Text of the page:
Broke small-time rancher Dan Evans is hired by the stagecoach line to put big-time captured outlaw leader Ben Wade on the 3:10 train to Yuma but Wade's gang tries to free him.

Director:

Delmer Daves

Writers:

Halsted Welles (screenplay), Elmore Leonard (story)
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Nominated for 1 BAFTA Film Award. Another 2 wins & 3 nominations. See more awards »

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Cast

Complete credited cast:
Glenn Ford ... Ben Wade
Van Heflin ... Dan Evans
Felicia Farr ... Emmy
Leora Dana ... Mrs. Alice Evans
Henry Jones ... Alex Potter
Richard Jaeckel ... Charlie Prince
Robert Emhardt ... Mr. Butterfield
Sheridan Comerate ... Bob Moons
George Mitchell ... Bartender
Robert Ellenstein ... Ernie Collins
Ford Rainey ... Bisbee Marshal
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Storyline

After outlaw leader Ben Wade is captured in a small town, his gang continue to threaten. Small-time rancher Dan Evans is persuaded to take Wade in secret to the nearest town with a railway station to await the train to the court at Yuma. Once the two are holed up in the hotel to wait it becomes apparent the secret is out, and a battle of wills starts. Written by Jeremy Perkins {J-26}

Plot Summary | Plot Synopsis

Taglines:

Three Stars With a Greatness All Their Own! See more »


Certificate:

Not Rated | See all certifications »

Parents Guide:

View content advisory »
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Did You Know?

Trivia

Yuma Territorial Prison in Yuma AZ opened on July 1, 1876, and shut down on September 15, 1909, and housed over 3,000 men and over two dozen women for crimes ranging from murder to polygamy. The site is now operated as a historical museum by Arizona State Parks as Yuma Territorial Prison State Historic Park. See more »

Goofs

When all the characters are shown in the street just after the clock shows just after 11:00, all of their shadows are extremely long, because the scene was shot probably in very early morning after sunrise. See more »

Quotes

[first lines]
Mr. Butterfield, Stage Line Owner: Let me warn you - I am Mr. Butterfield; this is my line, these are my passengers. You bother any of them, I'll hound you from here to kingdom come.
Ben Wade: Mr. Butterfield, we don't mean to bother anybody - we just mean to get what's under that tarpaulin up there, that's all
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Connections

Featured in The Patriarch (2016) See more »

Soundtracks

3:10 to Yuma
by Ned Washington and George Duning
Sung by Frankie Laine
A Columbia Recording Artist
also performed by Norma Zimmer (uncredited)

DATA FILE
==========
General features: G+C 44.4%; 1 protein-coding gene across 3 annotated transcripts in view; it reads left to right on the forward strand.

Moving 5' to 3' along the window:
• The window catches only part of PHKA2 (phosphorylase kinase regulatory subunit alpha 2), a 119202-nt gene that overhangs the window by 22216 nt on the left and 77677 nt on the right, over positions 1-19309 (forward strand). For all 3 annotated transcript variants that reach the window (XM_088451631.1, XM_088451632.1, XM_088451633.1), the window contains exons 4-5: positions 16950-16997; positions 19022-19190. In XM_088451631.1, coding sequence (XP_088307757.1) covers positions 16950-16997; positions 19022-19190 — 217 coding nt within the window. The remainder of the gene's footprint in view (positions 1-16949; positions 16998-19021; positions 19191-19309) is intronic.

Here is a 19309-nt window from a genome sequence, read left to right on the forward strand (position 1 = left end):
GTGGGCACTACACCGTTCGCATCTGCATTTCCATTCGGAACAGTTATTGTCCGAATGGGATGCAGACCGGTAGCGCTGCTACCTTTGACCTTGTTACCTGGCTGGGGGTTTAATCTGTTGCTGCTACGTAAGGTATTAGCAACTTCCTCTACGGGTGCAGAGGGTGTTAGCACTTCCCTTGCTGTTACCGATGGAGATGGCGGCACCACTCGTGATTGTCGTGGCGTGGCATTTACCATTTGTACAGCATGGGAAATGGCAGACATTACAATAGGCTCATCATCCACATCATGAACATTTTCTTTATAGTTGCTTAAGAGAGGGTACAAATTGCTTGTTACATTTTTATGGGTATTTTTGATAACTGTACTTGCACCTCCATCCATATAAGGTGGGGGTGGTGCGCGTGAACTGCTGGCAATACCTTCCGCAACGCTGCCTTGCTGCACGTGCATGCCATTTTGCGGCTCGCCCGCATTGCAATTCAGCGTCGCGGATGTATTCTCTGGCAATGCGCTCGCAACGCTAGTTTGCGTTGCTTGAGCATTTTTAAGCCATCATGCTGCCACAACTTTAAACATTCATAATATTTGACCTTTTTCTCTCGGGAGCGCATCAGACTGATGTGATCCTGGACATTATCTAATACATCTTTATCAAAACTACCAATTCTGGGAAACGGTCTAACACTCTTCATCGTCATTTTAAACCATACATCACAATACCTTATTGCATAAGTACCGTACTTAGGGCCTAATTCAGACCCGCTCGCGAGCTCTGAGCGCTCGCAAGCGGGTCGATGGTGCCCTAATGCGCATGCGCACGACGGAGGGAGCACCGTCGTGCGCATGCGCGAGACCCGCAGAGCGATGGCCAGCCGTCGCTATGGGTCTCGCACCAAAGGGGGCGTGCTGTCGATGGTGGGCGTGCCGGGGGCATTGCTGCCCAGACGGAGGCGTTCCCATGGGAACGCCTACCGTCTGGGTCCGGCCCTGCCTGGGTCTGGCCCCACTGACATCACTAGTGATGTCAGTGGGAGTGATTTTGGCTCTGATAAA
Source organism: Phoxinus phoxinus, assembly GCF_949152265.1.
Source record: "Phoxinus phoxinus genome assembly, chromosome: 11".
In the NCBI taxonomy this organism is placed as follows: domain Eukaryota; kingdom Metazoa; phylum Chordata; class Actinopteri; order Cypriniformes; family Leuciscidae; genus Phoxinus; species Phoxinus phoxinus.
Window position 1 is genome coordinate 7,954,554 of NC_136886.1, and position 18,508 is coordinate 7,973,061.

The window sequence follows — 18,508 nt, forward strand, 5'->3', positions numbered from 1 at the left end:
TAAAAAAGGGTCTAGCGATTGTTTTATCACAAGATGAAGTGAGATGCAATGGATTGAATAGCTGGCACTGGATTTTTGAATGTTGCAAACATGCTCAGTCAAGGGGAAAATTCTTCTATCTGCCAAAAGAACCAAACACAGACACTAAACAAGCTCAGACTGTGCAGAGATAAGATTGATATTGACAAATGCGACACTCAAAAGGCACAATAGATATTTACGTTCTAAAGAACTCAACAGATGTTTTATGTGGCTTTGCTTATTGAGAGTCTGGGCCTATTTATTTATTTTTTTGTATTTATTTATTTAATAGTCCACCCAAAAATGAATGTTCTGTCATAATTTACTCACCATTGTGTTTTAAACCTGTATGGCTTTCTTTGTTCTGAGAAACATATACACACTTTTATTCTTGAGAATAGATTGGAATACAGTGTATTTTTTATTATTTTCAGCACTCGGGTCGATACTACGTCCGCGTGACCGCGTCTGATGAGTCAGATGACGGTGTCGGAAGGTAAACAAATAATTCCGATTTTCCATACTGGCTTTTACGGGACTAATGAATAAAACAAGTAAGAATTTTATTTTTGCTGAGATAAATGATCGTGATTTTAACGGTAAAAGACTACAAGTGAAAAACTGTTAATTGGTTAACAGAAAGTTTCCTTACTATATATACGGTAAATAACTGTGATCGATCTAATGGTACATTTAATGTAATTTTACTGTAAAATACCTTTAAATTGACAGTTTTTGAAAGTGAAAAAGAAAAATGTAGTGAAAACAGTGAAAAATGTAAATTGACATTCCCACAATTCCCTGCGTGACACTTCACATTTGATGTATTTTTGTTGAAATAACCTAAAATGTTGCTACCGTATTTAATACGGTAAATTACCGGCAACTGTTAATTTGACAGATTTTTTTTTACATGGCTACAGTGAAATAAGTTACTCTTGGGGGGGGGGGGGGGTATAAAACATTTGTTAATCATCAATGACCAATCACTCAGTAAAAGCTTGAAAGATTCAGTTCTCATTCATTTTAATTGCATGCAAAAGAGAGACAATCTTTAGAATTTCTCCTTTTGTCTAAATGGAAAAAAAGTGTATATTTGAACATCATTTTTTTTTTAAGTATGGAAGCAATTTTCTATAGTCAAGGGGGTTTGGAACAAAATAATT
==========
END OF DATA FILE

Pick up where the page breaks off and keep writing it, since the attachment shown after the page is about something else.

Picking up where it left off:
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User Reviews

Tense little thriller that stands out for it's simplicity and it's strong characterisation
16 March 2002 | by bob the mooSee all my reviews

Farmer Evans looks to avoid conflict and work his farm in peace, when he witnesses a stage coach being held up he doesn't get involved. However due to drought and debt threatening his farm, he takes the job of escorting the leader of the gang to Yuma and prison when he is caught. The sheriffs fool the gang into thinking that Wade has been taken by coach and Evans and Wade stay in a hotel room until the train to Yuma. However with Wade's gang getting closer, the clock ticking and Evans' posse deserting him man by man the stakes rise.

It's a western but it could easily have been in any setting if it was done this well. The story is clever but really picks up once Wade is captured – in both Evans' home and in the hotel room, the dialogue becomes clever and meaningful. The story is kept tense (with Evans getting increasingly sweaty) despite being very talky. Wade works Evans in a Machiavellian flow of dialogue that visually gets to him throughout. However once it is clear that honour is important over money the countdown to the tense walk to the train station is on.

Heflin is great as the farmer who takes a stand only to see pride swell up in his family, in a way he respects the criminal for taking risk and being brave in contrast to his middle road lifestyle. Ford is effortlessly brilliant as the criminal blessed with charisma and charm with a dangerous streak underneath – in one key scene he sets out Heflin's character when he easily casts a spell charming Heflin's wife and sons. However beneath the dialogue he is slightly jealous of the farmer's settled life and this adds spice to the relationship between the two.

Overall this is a fantastic western, but if it was set in the modern day it would be a brilliant cop thriller, or in space, a brilliant sci-fi. The key is the central relationship between the two men – here it is perfect and the tension that builds towards the fateful walk to the station is gripping.


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Details

Country:

USA

Language:

English

Release Date:

7 August 1957 (USA) See more »

Also Known As:

Three Ten to Yuma See more »

Filming Locations:

Yuma, Arizona, USA See more »

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Box Office

Gross USA:

$4,033,000
See more on IMDbPro »

Company Credits

Production Co:

Columbia Pictures See more »
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Technical Specs

Runtime:

Sound Mix:

Mono (Westrex Recording System)

Aspect Ratio:

1.85 : 1
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